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On a trip in the 1950s, Boston-based filmmaker John Marshall met the Ju/’hoansi people from southern Africa and did something completely new in documentary film. He became friends with them — not just casual friends, but lifelong friends. The rapport permeates the dozens of strikingly intimate films Marshall made about the Ju/’hoansi throughout more than 50 years.
In one of Marshall’s Ju’Hoansi films, “N!ai, The Story of a !Kung Woman,” N!ai tells the camera, or Marshall, that while married she “slept with other men. I cheated. People were furious.” Marshall met N!ai when she was a girl and his films follow her, and other members of her family, through the tumult of war, apartheid, and seismic generational change for more than five decades.
Marshall’s immersive approach to understanding human behavior is why he’s considered one of the grandfathers of ethnographic cinema, a distinct thread within nonfiction film-making that merges anthropology with documentary film.
The field blossomed in Boston in the 1960s and '70s, largely through Marshall and his colleague Timothy Asch, who had both worked with Harvard Film Study Center’s Robert Gardner, another grandfather of the field.
The trio represent the essential threads of ethnographic cinema, says Alice Apley, the executive director of Documentary Educational Resources (DER), founded by Marshall and Asch in 1968. Apley says Marshall made “longstanding, deep relationships with his subjects,” while Asch “created a model for working with anthropologists.” Gardner “brought this whole other poetic aesthetic,” visible in his classic, “Dead Birds,” about tribal practices in New Guinea.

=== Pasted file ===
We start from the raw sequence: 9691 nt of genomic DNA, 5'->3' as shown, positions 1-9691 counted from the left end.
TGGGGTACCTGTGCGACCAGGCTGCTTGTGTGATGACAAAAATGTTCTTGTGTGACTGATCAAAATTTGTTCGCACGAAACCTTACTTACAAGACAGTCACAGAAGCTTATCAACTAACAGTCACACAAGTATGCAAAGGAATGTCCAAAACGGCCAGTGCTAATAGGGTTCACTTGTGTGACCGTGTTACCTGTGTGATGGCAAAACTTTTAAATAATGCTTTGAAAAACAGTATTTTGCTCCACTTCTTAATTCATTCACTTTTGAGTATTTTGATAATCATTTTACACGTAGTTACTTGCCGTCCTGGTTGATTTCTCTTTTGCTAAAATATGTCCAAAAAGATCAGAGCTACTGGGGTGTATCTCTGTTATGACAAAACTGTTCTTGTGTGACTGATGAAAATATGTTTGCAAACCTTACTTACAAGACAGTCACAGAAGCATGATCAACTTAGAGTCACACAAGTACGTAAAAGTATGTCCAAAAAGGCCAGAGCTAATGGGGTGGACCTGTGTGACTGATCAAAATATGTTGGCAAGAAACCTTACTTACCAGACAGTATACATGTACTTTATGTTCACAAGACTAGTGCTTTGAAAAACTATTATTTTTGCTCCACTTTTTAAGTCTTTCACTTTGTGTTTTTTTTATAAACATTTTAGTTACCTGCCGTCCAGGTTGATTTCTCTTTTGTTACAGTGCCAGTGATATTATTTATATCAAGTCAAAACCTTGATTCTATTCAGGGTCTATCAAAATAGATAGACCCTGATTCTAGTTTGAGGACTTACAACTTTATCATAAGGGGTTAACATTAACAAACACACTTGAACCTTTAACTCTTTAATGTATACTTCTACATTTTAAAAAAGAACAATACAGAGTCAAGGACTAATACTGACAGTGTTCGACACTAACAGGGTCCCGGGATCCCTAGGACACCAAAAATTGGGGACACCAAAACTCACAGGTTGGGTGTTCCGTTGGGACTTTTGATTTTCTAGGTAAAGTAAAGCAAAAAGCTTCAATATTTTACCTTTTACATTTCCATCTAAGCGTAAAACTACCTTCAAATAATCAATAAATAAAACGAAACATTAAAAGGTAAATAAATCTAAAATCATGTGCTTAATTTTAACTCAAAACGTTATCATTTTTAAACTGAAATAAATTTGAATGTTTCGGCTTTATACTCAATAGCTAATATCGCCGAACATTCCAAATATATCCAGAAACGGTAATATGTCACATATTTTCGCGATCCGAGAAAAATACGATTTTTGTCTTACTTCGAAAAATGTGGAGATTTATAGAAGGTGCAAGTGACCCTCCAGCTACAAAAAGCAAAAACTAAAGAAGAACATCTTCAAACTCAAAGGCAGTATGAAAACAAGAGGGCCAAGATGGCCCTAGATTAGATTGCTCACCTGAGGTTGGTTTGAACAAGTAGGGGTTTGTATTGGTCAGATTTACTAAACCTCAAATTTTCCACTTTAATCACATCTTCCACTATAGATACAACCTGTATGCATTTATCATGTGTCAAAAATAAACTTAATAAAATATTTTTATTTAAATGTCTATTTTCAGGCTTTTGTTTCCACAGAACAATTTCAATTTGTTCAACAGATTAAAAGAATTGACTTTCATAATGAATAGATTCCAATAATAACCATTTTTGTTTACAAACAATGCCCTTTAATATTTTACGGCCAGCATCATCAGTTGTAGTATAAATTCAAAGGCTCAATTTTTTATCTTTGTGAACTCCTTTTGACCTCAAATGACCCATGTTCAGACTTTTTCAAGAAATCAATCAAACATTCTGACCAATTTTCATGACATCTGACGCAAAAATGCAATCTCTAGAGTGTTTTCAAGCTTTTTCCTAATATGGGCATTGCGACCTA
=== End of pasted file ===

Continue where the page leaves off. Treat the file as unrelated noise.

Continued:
As DER celebrates its 50-year anniversary this fall, some who were involved from the start recall just how much DER's founders changed the landscape of documentary film-making.
DER’s President Sue Cabezas calls DER’s early years “an exciting time.” Filmmakers from all over the world saw Boston as a destination for interdisciplinary experimentation. She says that Marshall and Asch had pragmatic as well as academic goals. They devised short, single scene “sequence” films along with study guides (there are 15 of the Ju/’hoansi), to bring into classrooms. They quickly saw a need to make similar connections on behalf of other filmmakers and started reaching out to people they knew, like Sarah Elder.
In the early ‘70s, Elder apprenticed with Asch at DER, where she says she invented her own career. “I went in as a feminist, resentful I was making coffee for everybody,” she says. She soon realized she had access to profound conversations about how to document other cultures in the world. Mixing trailers, building soundtracks, and transcribing interviews later informed her own filmmaking. Eventually DER started distributing the series she made with with Leonard Kamerling about Alaskan indigenous people.
Elder says she learned a great deal from Asch but they didn’t always agree. Once they were peers, and friends, their debates over how to subtitle, how to frame a shot, or the politics of indigenous peoples, would sometimes last a decade. “We both started liking close wide shots,” she says, explaining that shooting film from about four feet away most closely mimic the way humans meaningfully interact.